According to WSBT.com and the South Bend Tribune, a Michigan man went on a shooting spree Saturday night, leaving nearby homes riddled with bullet holes.
That was followed by an apparent standoff ending with the gunman supposedly setting fire to his home and turning the weapon on himself.
Neighbors described the man as a “doomsday prepper.” Michigan State Police say it all unfolded at a home in a mobile home park.
A fire combined with what some eyewitnesses say was the sound of thousands of rounds of gunfire going off inside one trailer, almost sounding like 4th of July fireworks. The smell of gunpowder was thick in the air.
When the smoke finally cleared police found one man dead inside.
The first complaint was about shots fired, but it turned into so much more.
When troopers arrived, they did hear gunshots and then saw smoke and later flames, which engulfed the home and apparently started setting off ammunition explosions inside.
Chandler Swink, an Oakland University sophomore and aspiring nursing student, was taken off life support on Wednesday night after spending more than a week in a coma.
Swink had visited a friend’s apartment where peanut butter cookies had been baked and the young man either came into contact with the cookies or the residue on someone else’s hands.
When he started having a reaction, Chandler injected himself with an EpiPen and drove himself to a nearby hospital, where he was found unconscious in the parking lot after simultaneously going into anaphylactic shock and experiencing an asthma attack and cardiac arrest.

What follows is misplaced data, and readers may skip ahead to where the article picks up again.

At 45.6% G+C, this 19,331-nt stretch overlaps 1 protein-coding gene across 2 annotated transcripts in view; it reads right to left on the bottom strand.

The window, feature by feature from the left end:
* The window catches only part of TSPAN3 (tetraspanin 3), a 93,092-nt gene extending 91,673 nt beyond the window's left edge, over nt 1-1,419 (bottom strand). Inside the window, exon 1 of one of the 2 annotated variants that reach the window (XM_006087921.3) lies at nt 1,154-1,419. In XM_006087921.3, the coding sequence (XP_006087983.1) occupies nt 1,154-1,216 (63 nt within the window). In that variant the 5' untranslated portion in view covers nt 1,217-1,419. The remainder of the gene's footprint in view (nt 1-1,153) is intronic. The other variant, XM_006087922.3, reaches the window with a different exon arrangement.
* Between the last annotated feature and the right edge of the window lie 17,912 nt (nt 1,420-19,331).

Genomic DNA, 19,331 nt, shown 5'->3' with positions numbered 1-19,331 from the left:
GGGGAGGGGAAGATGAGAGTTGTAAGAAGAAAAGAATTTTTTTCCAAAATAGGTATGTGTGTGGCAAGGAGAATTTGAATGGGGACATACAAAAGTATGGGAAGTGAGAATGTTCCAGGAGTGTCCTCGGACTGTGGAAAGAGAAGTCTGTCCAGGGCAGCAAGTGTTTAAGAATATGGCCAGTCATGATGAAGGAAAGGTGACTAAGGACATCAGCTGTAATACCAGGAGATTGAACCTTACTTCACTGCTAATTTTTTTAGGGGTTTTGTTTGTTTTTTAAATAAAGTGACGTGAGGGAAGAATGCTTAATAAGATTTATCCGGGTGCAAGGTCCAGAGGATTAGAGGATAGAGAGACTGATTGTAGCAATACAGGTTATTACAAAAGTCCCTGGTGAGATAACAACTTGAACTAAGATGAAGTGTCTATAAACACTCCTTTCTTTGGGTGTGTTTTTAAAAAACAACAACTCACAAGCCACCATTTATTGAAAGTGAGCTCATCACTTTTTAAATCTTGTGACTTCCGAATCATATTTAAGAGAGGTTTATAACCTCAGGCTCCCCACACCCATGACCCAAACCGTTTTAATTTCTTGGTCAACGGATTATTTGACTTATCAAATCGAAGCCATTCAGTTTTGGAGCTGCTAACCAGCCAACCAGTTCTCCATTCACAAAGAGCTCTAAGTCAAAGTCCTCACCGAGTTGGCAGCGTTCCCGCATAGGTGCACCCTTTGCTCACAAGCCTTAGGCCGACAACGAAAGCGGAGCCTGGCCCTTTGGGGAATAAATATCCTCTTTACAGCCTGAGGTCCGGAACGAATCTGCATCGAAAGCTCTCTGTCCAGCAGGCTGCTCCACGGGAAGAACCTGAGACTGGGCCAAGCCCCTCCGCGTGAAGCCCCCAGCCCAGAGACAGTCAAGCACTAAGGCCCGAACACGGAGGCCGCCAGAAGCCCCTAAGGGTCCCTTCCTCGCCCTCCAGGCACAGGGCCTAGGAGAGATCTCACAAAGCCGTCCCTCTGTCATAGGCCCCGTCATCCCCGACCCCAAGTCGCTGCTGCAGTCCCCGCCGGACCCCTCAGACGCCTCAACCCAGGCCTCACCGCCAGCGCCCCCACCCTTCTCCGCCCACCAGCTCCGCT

Now his family is speaking out to raise awareness about the severity of nut allergies.
His father Bill said, “You need to take your family members’ food allergies very seriously. [During holiday season] you don’t need to add almonds or pecans to the food you bring.”
The Centers for Disease Control and Prevention estimates that four to six percent of children have food allergies, the prevalence of which increased by 18 percent between 1997 and 2007.
Chandler had had a level-six nut allergy — the most severe — since the age of two, which had led to ridicule and bullying by his peers, according to his mother Nancy. The school district made itself “peanut free” just for him, but that made other parents resentful. “They would say, ‘It can’t be that bad,’” Nancy recalled.
Despite the stigma of Chandler’s allergies, his mom said, “he never complained to us. He held that in for 18 years. When he went to college, he was the happiest kid because he was no longer labeled.”